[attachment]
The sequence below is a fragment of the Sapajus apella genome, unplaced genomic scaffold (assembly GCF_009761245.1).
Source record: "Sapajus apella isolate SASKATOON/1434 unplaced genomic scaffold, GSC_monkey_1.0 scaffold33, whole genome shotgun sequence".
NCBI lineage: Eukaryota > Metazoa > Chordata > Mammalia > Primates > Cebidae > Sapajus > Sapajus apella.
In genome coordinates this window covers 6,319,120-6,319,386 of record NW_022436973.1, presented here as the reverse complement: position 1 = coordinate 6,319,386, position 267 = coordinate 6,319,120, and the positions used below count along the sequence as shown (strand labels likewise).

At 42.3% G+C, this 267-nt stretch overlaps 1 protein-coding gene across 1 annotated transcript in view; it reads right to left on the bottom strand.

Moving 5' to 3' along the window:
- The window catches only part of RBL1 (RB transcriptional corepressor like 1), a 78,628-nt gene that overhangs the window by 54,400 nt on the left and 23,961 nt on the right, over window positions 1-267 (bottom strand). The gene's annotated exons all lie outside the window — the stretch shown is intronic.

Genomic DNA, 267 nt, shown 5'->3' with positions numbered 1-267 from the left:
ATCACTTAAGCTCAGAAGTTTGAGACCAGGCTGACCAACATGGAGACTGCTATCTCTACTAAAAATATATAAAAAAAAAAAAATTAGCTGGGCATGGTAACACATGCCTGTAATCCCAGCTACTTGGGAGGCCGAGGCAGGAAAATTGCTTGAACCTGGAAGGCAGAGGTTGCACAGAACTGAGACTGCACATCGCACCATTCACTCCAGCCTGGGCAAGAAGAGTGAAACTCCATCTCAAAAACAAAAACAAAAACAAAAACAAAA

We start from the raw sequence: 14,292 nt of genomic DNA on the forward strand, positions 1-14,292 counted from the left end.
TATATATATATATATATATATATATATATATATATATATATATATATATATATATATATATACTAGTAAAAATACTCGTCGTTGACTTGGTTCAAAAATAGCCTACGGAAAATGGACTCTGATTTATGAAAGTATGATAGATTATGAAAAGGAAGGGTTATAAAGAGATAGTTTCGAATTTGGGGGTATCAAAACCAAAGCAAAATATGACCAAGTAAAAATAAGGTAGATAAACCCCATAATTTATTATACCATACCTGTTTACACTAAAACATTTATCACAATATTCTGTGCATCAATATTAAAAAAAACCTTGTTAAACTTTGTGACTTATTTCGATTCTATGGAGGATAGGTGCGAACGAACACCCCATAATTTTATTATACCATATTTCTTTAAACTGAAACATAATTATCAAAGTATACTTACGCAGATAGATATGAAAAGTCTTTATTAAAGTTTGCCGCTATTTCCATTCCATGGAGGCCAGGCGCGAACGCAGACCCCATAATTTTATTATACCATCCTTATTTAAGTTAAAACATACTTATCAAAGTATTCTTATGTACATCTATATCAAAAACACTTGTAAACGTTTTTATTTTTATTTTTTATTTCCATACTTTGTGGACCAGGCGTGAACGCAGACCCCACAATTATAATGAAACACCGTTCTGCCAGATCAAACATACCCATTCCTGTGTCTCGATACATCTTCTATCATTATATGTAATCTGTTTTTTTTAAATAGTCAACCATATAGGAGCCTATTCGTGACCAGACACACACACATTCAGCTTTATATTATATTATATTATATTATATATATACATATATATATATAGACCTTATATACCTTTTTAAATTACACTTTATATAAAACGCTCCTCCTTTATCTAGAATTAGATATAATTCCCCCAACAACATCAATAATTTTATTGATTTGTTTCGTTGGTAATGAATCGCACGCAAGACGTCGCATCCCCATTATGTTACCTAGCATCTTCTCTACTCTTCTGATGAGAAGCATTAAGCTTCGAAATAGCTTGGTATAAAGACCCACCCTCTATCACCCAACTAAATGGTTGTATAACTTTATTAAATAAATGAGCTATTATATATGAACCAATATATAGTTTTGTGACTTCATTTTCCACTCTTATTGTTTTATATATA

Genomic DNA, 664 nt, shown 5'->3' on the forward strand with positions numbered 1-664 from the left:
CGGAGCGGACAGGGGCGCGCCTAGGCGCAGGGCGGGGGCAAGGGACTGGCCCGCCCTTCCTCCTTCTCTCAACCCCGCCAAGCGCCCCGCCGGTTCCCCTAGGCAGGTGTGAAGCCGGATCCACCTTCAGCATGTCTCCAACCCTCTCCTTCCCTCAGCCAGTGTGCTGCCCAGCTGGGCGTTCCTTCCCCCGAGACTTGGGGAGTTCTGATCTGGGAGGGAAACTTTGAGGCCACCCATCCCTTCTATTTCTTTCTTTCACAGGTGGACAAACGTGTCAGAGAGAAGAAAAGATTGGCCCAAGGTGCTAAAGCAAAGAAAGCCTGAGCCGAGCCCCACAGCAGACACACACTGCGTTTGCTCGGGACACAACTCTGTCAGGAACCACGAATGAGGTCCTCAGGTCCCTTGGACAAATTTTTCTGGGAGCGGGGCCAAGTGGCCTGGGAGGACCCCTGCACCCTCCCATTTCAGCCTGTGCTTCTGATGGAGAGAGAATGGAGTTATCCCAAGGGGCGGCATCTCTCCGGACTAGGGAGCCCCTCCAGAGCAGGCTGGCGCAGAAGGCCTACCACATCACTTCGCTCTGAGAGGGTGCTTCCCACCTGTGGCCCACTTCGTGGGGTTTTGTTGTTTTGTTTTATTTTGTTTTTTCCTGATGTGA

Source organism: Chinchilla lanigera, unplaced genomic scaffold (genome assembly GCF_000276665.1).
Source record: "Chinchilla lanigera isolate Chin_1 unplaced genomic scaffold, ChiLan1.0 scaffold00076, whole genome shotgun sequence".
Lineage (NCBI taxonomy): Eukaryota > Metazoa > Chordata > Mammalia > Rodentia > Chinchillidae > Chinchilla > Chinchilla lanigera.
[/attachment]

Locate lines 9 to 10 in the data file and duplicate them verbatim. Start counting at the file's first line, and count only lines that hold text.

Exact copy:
ATCACTTAAGCTCAGAAGTTTGAGACCAGGCTGACCAACATGGAGACTGCTATCTCTACTAAAAATATATAAAAAAAAAAAAATTAGCTGGGCATGGTAACACATGCCTGTAATCCCAGCTACTTGGGAGGCCGAGGCAGGAAAATTGCTTGAACCTGGAAGGCAGAGGTTGCACAGAACTGAGACTGCACATCGCACCATTCACTCCAGCCTGGGCAAGAAGAGTGAAACTCCATCTCAAAAACAAAAACAAAAACAAAAACAAAA

We start from the raw sequence: 14,292 nt of genomic DNA on the forward strand, positions 1-14,292 counted from the left end.